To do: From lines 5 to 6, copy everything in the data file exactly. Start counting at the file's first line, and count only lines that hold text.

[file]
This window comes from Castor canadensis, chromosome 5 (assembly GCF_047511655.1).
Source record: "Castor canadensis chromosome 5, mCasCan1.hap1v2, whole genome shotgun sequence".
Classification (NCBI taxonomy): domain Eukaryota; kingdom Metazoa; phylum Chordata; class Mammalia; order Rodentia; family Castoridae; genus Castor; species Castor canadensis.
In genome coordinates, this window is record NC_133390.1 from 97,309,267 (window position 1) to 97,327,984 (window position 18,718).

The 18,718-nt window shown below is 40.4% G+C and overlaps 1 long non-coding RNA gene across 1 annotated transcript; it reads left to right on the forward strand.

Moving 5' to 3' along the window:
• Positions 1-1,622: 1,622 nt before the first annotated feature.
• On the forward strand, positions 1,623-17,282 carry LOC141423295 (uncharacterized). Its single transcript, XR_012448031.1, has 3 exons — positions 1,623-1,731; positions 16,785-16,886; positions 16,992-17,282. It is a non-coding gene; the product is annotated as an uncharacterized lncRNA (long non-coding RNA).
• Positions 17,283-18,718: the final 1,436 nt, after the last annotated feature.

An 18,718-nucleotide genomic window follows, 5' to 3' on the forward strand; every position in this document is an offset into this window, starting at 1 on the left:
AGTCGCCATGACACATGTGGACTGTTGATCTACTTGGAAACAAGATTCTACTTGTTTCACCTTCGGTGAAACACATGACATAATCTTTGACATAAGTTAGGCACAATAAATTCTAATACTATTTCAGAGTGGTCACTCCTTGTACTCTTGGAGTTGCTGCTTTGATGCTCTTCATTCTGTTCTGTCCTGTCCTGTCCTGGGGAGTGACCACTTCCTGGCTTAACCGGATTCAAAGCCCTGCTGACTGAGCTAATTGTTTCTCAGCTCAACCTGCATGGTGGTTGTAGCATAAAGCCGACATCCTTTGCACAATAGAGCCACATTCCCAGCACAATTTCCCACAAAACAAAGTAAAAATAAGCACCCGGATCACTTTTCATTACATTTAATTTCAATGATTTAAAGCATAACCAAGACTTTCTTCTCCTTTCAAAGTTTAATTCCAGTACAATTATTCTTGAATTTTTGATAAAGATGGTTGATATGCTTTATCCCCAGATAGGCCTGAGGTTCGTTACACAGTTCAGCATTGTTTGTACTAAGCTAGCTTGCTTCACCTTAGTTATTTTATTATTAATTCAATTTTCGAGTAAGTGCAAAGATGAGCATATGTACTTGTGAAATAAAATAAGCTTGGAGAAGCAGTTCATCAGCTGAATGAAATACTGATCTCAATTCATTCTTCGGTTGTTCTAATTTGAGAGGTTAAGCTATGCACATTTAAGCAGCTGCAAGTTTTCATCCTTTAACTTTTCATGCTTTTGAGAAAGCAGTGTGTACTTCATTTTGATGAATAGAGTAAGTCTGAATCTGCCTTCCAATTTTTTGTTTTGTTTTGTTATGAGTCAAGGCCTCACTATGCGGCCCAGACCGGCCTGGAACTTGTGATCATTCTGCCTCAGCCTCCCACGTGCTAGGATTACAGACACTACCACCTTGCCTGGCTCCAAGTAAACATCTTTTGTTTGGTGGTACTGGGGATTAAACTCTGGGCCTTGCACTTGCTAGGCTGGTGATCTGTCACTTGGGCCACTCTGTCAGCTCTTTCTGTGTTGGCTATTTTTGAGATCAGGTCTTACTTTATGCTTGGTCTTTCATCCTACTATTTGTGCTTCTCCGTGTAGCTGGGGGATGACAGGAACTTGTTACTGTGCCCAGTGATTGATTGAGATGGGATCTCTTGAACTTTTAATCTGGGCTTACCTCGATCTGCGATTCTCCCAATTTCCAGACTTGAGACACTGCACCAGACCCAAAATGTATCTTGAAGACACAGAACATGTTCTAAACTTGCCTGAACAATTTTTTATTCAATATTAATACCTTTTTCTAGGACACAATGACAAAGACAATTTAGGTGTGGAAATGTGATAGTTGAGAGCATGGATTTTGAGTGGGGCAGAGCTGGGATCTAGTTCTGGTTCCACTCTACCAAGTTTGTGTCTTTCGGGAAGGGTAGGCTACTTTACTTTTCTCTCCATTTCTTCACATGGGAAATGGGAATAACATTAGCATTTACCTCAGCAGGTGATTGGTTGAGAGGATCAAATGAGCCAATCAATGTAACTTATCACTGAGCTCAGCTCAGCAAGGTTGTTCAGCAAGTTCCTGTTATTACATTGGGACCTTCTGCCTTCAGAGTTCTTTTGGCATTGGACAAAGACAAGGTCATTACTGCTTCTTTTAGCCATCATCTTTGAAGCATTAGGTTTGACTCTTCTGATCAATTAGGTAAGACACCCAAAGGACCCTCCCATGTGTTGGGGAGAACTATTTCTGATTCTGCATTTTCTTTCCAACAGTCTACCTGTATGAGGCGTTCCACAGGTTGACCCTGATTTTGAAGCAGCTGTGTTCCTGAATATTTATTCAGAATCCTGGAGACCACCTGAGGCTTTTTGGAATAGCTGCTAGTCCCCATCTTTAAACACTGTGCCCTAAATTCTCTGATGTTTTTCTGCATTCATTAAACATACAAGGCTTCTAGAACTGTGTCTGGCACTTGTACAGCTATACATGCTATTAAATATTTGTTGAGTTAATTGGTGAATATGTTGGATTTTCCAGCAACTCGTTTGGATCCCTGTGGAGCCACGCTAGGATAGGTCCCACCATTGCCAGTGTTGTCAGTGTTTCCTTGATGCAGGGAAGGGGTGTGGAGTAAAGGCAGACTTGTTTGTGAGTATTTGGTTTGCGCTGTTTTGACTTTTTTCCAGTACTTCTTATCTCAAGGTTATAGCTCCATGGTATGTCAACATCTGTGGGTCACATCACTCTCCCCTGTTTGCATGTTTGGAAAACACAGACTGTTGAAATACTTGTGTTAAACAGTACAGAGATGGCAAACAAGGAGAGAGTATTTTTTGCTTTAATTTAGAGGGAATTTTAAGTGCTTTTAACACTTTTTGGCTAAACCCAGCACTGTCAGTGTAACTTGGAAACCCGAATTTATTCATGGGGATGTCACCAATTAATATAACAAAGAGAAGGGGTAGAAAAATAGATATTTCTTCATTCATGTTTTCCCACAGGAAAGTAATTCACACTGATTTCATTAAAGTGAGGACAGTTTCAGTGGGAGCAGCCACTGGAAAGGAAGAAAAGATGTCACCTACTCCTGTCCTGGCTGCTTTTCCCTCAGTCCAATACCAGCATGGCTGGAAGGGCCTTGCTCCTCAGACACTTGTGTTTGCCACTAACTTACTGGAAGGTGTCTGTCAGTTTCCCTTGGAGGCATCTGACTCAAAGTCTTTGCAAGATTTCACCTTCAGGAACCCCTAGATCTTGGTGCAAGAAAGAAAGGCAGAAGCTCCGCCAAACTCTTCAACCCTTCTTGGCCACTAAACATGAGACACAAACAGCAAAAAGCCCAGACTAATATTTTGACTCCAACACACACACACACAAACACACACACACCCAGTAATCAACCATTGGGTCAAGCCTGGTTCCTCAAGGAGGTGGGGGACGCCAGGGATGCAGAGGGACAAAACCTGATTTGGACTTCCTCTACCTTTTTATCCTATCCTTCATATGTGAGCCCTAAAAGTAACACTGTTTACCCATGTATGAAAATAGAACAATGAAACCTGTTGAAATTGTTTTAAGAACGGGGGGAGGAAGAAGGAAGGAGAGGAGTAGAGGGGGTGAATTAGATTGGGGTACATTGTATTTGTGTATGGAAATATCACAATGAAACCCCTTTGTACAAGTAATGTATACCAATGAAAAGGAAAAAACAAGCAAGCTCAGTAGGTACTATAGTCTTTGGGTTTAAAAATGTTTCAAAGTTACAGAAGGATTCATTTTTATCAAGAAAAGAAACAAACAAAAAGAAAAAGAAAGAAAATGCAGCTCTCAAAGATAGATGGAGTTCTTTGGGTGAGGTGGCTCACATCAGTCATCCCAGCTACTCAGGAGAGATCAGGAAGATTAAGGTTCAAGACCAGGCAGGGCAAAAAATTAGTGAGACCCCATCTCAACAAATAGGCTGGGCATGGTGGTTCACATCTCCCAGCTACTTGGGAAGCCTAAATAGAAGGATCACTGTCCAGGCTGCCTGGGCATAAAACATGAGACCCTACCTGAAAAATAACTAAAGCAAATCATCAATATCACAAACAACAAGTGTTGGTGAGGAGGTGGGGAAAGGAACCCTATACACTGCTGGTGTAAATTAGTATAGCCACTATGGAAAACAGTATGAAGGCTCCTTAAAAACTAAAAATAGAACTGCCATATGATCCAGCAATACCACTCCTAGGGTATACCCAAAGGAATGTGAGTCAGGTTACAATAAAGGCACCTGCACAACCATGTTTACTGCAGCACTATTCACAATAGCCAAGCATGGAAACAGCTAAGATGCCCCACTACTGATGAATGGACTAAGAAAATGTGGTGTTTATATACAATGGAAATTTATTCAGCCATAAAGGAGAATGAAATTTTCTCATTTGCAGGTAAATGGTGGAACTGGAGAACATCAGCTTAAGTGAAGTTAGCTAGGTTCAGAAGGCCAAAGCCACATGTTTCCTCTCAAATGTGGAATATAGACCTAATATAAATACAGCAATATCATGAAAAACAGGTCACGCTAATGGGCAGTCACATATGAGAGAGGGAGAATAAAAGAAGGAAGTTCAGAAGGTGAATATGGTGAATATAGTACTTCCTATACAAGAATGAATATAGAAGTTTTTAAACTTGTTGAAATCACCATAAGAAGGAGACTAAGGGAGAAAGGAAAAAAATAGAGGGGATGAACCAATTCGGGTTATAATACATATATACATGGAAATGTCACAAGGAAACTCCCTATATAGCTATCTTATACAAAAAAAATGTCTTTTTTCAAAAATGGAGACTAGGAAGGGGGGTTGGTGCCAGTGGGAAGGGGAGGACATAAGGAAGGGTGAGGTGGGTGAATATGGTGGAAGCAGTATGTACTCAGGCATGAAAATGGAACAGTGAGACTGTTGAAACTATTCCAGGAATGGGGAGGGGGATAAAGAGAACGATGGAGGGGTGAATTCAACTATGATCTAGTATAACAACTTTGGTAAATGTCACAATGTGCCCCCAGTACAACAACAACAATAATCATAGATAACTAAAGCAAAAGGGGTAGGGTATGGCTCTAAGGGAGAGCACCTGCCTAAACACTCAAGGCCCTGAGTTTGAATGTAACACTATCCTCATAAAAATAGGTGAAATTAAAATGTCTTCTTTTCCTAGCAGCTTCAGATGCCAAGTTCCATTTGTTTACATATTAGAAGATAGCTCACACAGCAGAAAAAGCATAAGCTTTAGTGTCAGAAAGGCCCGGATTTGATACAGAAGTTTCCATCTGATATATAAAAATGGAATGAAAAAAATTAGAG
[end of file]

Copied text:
The 18,718-nt window shown below is 40.4% G+C and overlaps 1 long non-coding RNA gene across 1 annotated transcript; it reads left to right on the forward strand.

Moving 5' to 3' along the window: